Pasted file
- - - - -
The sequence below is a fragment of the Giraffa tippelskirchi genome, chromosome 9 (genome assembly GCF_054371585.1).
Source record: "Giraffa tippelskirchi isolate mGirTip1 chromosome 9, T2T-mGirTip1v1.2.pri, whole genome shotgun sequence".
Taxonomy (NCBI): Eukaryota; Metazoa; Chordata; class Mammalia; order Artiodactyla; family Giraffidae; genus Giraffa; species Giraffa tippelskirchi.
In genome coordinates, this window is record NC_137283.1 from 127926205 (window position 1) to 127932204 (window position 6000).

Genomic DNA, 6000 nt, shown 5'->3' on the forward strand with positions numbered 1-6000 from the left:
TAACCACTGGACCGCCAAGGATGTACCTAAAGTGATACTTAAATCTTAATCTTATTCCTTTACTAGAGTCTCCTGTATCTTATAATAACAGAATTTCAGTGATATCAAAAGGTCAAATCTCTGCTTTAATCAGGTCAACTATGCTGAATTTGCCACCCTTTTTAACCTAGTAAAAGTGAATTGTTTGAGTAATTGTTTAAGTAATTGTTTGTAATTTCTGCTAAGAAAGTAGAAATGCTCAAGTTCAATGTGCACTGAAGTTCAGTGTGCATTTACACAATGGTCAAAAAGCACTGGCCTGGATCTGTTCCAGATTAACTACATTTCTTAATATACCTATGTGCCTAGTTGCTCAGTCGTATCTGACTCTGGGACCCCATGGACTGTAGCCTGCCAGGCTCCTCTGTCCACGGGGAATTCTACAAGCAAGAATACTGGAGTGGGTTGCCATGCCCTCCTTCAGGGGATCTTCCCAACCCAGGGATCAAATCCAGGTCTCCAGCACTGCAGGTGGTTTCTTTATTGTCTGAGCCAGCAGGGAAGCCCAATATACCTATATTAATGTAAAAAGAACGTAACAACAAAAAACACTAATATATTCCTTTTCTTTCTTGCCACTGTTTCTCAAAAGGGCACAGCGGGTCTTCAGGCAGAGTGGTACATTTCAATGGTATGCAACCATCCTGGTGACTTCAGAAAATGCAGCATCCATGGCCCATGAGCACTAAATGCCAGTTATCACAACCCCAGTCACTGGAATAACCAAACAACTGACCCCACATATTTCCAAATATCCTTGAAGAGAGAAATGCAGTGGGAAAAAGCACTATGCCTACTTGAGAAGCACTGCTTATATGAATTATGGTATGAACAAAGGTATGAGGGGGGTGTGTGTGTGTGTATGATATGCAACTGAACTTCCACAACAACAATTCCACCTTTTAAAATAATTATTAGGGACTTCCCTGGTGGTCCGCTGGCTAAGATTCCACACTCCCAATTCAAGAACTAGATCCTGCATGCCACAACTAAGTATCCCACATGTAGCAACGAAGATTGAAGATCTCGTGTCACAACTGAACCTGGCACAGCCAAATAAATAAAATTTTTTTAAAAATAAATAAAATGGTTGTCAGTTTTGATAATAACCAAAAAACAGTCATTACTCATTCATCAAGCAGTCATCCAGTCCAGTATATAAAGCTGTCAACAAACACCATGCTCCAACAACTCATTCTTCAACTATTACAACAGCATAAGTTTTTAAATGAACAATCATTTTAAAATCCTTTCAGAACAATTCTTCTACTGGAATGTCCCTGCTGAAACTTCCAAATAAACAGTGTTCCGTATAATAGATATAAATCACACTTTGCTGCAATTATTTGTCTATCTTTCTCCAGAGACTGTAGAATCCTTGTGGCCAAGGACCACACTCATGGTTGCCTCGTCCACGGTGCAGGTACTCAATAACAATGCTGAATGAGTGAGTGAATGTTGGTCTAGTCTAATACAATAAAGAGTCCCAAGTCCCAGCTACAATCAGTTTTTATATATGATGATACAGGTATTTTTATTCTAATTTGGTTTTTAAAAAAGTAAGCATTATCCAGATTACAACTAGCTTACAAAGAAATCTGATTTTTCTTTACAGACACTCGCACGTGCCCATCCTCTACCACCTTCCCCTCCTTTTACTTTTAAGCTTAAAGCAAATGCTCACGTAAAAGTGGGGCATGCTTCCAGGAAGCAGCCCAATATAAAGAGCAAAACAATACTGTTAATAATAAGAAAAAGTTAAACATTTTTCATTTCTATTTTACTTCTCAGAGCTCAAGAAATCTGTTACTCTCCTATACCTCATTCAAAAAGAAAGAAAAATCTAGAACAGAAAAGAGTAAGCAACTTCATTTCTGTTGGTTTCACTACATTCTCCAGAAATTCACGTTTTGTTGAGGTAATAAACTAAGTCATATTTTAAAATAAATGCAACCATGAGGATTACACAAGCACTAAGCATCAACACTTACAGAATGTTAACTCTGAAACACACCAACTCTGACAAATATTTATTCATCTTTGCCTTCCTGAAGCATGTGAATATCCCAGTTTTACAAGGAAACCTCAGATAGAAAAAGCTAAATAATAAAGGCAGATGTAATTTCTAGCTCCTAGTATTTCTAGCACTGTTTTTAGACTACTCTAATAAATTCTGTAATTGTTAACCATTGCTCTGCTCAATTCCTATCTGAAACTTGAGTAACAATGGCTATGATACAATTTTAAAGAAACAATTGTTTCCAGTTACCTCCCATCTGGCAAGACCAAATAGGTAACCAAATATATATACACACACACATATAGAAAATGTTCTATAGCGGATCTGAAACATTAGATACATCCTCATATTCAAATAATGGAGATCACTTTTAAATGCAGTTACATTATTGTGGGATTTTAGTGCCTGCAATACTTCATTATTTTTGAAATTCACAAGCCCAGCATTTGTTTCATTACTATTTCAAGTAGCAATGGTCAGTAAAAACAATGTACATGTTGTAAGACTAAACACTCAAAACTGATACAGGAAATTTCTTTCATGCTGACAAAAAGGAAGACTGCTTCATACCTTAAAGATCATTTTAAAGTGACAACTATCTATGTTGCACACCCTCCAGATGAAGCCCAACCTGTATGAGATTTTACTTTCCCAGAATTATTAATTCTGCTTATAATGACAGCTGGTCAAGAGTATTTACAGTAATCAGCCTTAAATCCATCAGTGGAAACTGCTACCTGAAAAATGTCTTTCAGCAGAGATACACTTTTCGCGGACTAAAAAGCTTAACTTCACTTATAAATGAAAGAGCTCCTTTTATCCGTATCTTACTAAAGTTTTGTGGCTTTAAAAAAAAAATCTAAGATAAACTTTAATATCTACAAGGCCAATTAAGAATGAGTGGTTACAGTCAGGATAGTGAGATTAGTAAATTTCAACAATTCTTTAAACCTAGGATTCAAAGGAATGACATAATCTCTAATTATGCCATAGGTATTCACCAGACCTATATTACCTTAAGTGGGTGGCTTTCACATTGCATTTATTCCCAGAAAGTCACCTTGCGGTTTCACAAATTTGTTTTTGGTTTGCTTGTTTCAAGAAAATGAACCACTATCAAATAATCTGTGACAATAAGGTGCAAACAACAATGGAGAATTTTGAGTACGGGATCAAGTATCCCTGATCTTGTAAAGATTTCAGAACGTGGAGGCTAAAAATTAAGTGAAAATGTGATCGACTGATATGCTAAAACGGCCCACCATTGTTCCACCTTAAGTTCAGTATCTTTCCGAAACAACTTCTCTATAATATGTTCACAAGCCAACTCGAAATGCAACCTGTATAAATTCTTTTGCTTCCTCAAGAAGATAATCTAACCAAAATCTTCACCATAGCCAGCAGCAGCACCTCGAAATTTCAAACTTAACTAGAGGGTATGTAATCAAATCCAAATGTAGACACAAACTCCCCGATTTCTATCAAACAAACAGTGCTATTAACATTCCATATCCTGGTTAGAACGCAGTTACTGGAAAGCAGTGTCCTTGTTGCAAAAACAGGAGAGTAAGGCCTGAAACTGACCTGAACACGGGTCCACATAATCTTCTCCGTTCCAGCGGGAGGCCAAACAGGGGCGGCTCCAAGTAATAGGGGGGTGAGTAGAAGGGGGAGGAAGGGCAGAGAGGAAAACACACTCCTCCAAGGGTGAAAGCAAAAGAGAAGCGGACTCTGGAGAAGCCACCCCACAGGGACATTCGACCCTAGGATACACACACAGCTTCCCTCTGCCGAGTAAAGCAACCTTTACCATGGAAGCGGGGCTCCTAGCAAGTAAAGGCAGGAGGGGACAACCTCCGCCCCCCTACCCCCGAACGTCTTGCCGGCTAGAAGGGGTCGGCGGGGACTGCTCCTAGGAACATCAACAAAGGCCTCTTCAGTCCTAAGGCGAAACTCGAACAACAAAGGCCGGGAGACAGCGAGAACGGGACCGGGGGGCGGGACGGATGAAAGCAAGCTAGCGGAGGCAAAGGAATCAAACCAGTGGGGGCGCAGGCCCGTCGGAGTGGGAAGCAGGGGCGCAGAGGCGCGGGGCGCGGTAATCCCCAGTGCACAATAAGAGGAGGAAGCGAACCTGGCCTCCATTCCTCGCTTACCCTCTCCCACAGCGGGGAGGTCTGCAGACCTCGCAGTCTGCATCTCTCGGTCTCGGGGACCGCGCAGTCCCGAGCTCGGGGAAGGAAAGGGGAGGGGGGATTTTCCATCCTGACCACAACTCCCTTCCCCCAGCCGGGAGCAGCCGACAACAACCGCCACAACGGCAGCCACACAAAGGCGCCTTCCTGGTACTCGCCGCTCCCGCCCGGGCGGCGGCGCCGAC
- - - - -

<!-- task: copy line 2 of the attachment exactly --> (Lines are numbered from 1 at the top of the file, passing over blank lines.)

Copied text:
Source record: "Giraffa tippelskirchi isolate mGirTip1 chromosome 9, T2T-mGirTip1v1.2.pri, whole genome shotgun sequence".